3. I shall take the second point first. It has been argued on the authority of the case of Tirthabasi Sing Roy v. Bepin Krishna Roy 34 Ind. Cas. 30 : 30 C.L.J. 600, that wherever the Court finds that a local investigation which it considers necessary is unsatisfactory, it shall direct another local investigation. I do not think that the case cited goes to that length, and personally I am not prepared to go to that length. What was held in that case was that on the particular facts of the cape there had been a substantial error or defect in the procedure which had affected the decision of the case. Here what has happened is that the Judge found that the Thak map, on reference to which the first Subordinate Judge directed a local investigation, was incorrect as it stood. It is true that there was a note made by the Deputy Collector that a correction should be made. But as a matter of fact the map has stood for 60 years uncorrected. It seems to me that it would be idle to direct a further investigation with reference to the same map with reference to which the Judge has already stated that the investigation was unsatisfactory. It should be noted that it was not found that the Commissioner's findings were unreliable or that he had not made the investigation properly. It comes to this then that the materials which were at the disposal of the Commissioner were not sufficient to enable him to come to a proper result. That being so and the first Subordinate Judge having directed a re-trial in the matter, the Court was bound to consider the case on the rest of the material which was before it. This really disposes of the first point also, because it is net a question of the Court going behind the remand order but that the Judge found that carrying cut the remand, order would have no other result. It is true he says that that point does not properly arise, but that does not affect the case one way or the other because he bas disposed of the appeal in the only possible way, viz., on the evidence which was left.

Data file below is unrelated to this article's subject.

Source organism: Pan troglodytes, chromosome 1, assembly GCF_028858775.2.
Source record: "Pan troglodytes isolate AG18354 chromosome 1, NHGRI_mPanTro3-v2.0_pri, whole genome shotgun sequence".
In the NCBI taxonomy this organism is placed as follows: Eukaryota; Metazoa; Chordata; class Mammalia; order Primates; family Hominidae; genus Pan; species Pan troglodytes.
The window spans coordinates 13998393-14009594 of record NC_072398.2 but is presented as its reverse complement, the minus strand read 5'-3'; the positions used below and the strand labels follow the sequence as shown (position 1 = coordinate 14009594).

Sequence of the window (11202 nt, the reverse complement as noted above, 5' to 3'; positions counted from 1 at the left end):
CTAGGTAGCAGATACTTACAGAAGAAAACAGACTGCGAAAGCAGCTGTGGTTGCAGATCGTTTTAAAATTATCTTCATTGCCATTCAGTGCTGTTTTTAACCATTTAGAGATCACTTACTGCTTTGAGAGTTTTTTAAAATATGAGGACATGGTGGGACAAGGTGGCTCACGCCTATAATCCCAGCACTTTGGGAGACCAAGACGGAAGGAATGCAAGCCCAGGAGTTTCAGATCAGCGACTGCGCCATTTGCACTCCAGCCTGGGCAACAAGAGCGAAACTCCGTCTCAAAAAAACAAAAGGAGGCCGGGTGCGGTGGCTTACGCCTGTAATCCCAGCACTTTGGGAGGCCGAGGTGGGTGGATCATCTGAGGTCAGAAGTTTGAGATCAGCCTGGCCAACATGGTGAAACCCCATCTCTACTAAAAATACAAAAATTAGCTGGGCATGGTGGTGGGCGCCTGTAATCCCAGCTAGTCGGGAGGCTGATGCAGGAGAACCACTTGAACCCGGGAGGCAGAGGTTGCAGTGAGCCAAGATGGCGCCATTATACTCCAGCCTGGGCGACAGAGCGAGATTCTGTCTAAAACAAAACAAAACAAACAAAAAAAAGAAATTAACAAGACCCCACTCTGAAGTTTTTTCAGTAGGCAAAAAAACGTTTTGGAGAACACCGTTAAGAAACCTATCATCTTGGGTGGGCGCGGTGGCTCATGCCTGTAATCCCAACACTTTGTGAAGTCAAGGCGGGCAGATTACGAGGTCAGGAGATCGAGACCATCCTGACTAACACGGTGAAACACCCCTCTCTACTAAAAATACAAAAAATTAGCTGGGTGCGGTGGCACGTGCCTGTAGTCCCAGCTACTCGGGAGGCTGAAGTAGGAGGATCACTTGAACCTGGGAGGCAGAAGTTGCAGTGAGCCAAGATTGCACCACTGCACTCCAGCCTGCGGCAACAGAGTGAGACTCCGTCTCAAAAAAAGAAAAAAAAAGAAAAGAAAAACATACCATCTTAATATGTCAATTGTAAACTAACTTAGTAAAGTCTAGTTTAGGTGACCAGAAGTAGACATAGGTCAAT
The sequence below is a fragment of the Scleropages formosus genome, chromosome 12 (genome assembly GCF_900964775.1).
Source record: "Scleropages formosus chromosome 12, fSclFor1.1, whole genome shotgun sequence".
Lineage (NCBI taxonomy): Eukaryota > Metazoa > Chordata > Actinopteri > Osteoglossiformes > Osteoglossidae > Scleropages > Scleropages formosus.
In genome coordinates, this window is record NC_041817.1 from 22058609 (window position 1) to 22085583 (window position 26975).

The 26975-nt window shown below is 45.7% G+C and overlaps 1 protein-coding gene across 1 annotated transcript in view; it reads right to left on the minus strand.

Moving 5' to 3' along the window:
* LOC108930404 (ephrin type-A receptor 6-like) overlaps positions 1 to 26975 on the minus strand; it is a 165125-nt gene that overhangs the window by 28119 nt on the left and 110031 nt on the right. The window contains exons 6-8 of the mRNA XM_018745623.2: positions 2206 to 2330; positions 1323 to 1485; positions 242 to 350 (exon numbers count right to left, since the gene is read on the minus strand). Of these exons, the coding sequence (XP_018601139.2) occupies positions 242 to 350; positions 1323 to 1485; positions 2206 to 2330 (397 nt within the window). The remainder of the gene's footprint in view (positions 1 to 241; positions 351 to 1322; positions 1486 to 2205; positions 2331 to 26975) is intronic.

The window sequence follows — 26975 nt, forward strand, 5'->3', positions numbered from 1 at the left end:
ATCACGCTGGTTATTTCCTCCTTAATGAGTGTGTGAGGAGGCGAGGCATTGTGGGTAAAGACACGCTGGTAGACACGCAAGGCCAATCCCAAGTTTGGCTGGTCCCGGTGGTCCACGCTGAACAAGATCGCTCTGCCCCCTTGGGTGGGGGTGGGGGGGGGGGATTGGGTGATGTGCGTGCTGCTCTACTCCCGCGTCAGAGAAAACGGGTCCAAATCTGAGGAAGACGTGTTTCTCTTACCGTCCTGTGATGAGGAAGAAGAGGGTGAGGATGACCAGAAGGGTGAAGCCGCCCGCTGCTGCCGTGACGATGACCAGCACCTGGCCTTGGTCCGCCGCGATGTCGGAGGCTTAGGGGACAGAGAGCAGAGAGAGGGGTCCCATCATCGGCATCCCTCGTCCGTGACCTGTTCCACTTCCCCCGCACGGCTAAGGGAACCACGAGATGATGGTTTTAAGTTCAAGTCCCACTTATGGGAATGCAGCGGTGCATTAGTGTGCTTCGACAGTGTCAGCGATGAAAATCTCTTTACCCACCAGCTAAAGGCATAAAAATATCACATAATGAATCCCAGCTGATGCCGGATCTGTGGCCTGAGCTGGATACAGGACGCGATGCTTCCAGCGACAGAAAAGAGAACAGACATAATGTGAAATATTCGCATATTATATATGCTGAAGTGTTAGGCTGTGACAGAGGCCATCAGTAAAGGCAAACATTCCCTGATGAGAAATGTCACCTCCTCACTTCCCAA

4. Then it appears that both the parties claim to have a proprietary title from Bolai Majhi. The plaintiffs state that they claim through the purchase by Baikunta from Bolai and the defendants state that they claim through the purchase by Abhoy from Bolai. As I have already pointed out, the learned Subordinate Judge aocepted the story of purchase by Baikunta as true and that of Abhoy as false. It is argued that this is not sufficient but that the Court should have farther considered whether the story of settlement with Abhoy by the Zemindars from whom the defendants claim was true or not. Now the settlement by the Zemindars was realiy based on the fact of Abhoy's purchase from Bolai. It is true that he might have acquired his title from the Zemindars independently of his purchase from Bolai. But the case as made was, not that Abhoy took a settlement from the landlord, but that he had purchased from Bolai and then took a Battlement from the landlord, a case which the learned Judge has found to be false, and the defendants are now trying to fall back to another ground.

5. It is further pointed out on behalf of the respondents that the question of transferability arises only when the objection is made by the landlord. In the case of Dayamoyi v. Ananda Mohan Roy 27 Ind. Cas. 61 : 18 C.W.N. 971(F.B.) : 42 C. 172 : 20 C.L.J. 52, it was held that the transfer of the whole or a part is operative as against all other persons where it is operative against the raiyat. Then it is further to be observed that the learned Subordinate Judge found that according to the settlement map also, the land appears to be included in the village Baladashi.

6. On this state of facts, I think this appeal must be dismissed with costs.